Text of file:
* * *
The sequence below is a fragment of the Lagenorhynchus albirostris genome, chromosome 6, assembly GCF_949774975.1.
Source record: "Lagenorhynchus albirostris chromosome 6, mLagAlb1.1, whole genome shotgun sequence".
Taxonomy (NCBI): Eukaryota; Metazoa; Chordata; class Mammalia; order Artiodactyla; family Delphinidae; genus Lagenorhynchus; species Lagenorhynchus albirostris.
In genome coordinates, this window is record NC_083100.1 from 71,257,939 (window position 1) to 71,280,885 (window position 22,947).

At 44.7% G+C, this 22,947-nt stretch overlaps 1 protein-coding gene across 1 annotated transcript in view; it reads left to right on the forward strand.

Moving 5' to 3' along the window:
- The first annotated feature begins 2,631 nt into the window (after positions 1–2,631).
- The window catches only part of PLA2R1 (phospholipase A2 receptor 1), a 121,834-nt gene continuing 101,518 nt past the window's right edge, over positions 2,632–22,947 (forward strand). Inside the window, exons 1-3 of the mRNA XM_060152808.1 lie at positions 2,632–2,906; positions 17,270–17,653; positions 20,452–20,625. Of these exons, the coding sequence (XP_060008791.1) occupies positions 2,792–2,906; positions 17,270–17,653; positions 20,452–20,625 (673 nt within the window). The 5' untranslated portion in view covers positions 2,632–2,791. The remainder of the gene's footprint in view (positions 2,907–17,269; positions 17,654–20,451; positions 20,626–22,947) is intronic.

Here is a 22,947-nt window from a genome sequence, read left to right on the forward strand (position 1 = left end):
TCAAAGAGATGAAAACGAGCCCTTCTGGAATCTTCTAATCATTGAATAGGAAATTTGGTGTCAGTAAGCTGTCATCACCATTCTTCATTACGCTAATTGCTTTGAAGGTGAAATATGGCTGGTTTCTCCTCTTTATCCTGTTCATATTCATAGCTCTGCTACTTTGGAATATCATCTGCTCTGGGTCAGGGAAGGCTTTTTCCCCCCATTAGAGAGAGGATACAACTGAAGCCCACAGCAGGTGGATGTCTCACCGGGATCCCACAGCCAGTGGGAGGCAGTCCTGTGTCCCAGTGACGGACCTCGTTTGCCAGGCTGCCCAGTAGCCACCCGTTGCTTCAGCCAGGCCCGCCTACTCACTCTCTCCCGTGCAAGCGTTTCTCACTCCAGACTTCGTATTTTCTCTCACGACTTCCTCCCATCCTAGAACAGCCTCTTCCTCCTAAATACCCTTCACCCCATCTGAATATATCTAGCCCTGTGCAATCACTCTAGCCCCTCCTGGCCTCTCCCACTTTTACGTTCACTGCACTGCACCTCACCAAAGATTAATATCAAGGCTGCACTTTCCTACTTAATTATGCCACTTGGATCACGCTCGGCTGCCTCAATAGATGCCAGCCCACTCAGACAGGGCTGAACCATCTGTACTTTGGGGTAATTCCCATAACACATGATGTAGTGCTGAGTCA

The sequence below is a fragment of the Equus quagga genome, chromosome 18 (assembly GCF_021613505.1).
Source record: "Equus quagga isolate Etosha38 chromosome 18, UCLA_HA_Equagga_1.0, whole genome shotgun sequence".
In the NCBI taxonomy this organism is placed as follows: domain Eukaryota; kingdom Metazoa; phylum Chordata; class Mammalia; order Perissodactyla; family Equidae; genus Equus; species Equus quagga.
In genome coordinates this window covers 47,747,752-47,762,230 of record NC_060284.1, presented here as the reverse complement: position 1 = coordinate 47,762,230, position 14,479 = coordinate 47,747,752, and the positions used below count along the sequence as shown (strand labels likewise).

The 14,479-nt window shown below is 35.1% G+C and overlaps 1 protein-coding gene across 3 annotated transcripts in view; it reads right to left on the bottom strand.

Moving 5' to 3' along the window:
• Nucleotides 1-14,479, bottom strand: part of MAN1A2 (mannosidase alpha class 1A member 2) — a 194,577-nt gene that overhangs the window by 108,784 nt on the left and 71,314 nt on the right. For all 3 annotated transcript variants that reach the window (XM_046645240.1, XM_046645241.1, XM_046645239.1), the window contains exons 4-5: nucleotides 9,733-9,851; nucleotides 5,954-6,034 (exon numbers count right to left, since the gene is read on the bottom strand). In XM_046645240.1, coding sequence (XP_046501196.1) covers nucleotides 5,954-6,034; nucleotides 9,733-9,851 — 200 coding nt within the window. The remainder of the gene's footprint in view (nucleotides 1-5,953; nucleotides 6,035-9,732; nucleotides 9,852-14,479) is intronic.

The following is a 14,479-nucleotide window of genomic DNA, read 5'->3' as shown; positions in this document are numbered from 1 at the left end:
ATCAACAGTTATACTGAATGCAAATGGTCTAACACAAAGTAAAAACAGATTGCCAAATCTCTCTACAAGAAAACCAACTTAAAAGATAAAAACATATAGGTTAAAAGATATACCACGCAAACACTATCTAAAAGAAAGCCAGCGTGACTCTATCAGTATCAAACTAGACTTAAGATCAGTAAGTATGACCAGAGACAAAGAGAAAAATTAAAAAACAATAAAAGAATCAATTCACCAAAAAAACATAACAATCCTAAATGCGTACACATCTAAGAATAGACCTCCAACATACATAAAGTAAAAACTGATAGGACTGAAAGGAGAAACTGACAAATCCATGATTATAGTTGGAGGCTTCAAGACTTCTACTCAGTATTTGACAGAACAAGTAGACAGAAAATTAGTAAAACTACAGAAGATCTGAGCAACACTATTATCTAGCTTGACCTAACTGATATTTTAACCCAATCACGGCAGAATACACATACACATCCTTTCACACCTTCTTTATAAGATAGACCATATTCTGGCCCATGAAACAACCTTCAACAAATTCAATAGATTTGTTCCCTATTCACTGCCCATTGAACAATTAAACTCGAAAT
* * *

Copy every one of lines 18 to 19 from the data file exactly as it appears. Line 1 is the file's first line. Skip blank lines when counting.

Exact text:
The following is a 14,479-nucleotide window of genomic DNA, read 5'->3' as shown; positions in this document are numbered from 1 at the left end:
ATCAACAGTTATACTGAATGCAAATGGTCTAACACAAAGTAAAAACAGATTGCCAAATCTCTCTACAAGAAAACCAACTTAAAAGATAAAAACATATAGGTTAAAAGATATACCACGCAAACACTATCTAAAAGAAAGCCAGCGTGACTCTATCAGTATCAAACTAGACTTAAGATCAGTAAGTATGACCAGAGACAAAGAGAAAAATTAAAAAACAATAAAAGAATCAATTCACCAAAAAAACATAACAATCCTAAATGCGTACACATCTAAGAATAGACCTCCAACATACATAAAGTAAAAACTGATAGGACTGAAAGGAGAAACTGACAAATCCATGATTATAGTTGGAGGCTTCAAGACTTCTACTCAGTATTTGACAGAACAAGTAGACAGAAAATTAGTAAAACTACAGAAGATCTGAGCAACACTATTATCTAGCTTGACCTAACTGATATTTTAACCCAATCACGGCAGAATACACATACACATCCTTTCACACCTTCTTTATAAGATAGACCATATTCTGGCCCATGAAACAACCTTCAACAAATTCAATAGATTTGTTCCCTATTCACTGCCCATTGAACAATTAAACTCGAAAT